Updated: September 14, 2020 06:14 PM
Created: September 14, 2020 06:09 PM
ALBUQUERQUE, N.M. — State lawmakers with the Courts, Corrections and Justice Committee held a virtual meeting to discuss legislation that aims to bring more transparency and accountability to use of force investigations.
“The current process is 100 percent untransparent and broken,” said Elaine Maestas while addressing a panel of lawmakers during the Monday meeting.
Maestas’ sister Elisha Lucero was shot 21 times by Bernalillo County Sheriff’s Deputies in July 2019 while she was suffering a mental health crisis. Deputies said Lucero charged at them with a knife.
The Attorney General took over the investigation earlier this year.
“Our family has been waiting for over a year now for answers and about what happened to Elisha and getting some accountability and transparency,” Maestas said.
During the 2021 legislative session, lawmakers plan to reintroduce a bill that will move use of force investigations into the public eye and avoid conflicts of interest.
“And I believe that local district attorney’s offices almost have an inherent conflict of interest when they’re dealing with the local police departments and the local sheriff’s office because they work so closely together,” said Sen. Antoinette Sedillo Lopez (D-District 16).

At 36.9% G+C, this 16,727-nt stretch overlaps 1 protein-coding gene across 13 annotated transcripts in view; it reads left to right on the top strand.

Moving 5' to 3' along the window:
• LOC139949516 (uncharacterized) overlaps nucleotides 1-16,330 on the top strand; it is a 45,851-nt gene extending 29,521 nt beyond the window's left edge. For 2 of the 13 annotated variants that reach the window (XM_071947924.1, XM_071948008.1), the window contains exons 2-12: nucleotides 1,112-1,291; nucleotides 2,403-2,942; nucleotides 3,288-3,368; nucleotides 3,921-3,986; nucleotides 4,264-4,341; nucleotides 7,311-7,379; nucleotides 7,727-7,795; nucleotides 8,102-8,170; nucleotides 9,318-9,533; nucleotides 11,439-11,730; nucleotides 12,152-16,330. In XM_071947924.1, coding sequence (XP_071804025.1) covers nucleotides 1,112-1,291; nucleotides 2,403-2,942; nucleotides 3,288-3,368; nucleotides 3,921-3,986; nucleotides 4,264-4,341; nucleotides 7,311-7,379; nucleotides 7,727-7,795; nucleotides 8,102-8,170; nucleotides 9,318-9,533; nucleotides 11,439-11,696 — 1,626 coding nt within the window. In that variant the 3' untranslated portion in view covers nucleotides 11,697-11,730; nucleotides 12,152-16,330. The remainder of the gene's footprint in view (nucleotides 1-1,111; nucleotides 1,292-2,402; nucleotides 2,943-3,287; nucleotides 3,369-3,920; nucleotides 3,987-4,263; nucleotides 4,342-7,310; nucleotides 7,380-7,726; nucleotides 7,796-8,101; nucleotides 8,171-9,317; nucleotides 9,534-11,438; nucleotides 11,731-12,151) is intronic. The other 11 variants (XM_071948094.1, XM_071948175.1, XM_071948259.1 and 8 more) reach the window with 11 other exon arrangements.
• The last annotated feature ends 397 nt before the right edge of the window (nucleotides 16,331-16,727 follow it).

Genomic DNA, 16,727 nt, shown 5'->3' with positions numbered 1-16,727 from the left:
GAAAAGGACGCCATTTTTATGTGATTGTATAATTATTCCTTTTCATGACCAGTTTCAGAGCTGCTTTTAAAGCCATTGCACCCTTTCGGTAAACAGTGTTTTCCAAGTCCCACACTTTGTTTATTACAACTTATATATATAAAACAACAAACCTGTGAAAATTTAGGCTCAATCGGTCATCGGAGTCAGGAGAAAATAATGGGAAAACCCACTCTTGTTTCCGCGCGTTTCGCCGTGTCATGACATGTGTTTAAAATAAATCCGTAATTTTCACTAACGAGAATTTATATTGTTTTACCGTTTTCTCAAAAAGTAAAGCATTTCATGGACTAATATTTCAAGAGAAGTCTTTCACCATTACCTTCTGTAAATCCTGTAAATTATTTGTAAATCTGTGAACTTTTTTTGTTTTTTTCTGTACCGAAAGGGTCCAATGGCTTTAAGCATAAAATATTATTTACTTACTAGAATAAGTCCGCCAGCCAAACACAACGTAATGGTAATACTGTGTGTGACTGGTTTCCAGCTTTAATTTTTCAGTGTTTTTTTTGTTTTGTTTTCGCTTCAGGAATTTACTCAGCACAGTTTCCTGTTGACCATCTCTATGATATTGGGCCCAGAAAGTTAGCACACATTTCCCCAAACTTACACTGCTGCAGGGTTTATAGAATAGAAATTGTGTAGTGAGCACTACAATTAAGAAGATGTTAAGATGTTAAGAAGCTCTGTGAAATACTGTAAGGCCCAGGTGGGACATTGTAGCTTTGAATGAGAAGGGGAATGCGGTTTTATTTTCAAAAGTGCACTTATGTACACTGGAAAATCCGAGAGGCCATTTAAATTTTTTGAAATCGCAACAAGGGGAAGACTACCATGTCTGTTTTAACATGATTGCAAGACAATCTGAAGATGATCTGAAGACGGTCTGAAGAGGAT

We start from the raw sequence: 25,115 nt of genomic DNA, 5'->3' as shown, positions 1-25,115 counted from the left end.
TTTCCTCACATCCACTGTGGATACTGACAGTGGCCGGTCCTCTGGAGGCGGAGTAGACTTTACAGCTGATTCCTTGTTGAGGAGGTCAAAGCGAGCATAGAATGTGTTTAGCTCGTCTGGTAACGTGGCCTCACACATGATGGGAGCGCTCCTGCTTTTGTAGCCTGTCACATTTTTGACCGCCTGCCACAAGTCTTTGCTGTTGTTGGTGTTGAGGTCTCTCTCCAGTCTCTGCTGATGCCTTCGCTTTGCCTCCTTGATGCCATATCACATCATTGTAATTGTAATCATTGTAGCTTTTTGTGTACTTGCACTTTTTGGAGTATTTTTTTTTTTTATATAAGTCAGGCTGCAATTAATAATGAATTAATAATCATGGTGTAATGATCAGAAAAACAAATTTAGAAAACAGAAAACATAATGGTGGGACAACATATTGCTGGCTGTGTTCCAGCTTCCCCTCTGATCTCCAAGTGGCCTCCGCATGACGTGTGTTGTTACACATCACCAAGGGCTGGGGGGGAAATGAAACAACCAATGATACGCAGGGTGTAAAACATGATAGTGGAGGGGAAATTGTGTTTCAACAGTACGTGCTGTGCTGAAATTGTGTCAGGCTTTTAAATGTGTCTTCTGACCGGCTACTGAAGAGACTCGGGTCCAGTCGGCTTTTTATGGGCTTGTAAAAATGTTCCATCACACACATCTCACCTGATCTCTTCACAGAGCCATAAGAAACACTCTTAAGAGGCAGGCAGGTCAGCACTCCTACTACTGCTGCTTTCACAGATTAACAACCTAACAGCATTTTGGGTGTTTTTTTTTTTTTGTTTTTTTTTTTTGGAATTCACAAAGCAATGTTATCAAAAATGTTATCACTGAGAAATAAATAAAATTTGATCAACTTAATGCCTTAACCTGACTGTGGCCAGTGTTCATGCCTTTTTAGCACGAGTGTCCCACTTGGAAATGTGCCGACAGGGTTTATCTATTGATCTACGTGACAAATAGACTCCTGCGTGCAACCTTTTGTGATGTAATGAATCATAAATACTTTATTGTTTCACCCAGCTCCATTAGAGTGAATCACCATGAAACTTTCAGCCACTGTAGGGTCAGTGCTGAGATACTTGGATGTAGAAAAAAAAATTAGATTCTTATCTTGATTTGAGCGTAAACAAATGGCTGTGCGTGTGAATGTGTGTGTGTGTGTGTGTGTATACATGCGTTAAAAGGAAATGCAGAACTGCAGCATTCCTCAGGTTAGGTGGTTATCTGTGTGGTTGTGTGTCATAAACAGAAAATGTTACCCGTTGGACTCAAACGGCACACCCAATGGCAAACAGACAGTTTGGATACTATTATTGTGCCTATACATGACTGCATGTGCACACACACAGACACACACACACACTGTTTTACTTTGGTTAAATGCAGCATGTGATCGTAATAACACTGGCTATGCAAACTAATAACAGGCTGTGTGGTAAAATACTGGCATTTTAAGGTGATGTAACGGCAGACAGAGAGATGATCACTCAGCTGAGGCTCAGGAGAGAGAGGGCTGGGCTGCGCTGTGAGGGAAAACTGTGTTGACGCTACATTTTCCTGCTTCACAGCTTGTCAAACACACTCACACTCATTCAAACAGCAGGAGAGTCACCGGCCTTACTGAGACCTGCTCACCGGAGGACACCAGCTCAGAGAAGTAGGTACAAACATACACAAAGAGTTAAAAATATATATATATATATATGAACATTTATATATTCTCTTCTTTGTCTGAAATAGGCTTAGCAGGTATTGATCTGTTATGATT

Sen. Sedillo Lopez, a co-sponsor of the bill, said it will require a law enforcement agency to notify the district attorney within 24 hours of any officer use of force resulting in great bodily harm or death. From there, the district attorney would have to notify the New Mexico attorney general and the governor.
“And then what the bill does is it allows the option of the local district attorneys to let the attorney general take over, but if not, they work on the case together,” she said.
The bill will also require the prosecutor looking into the use of force case to provide public quarterly reports on the status of the investigation and a final report about whether the use of force was justified and why.
“I think that this is a small step in addressing what I perceive as a problem is the lack of accountability, the lack of transparency and the lack of timeliness in these investigations,” Sen. Sedillo Lopez added.
The family of Elisha Lucero reached a $4 million settlement after suing BCSO over the shooting.
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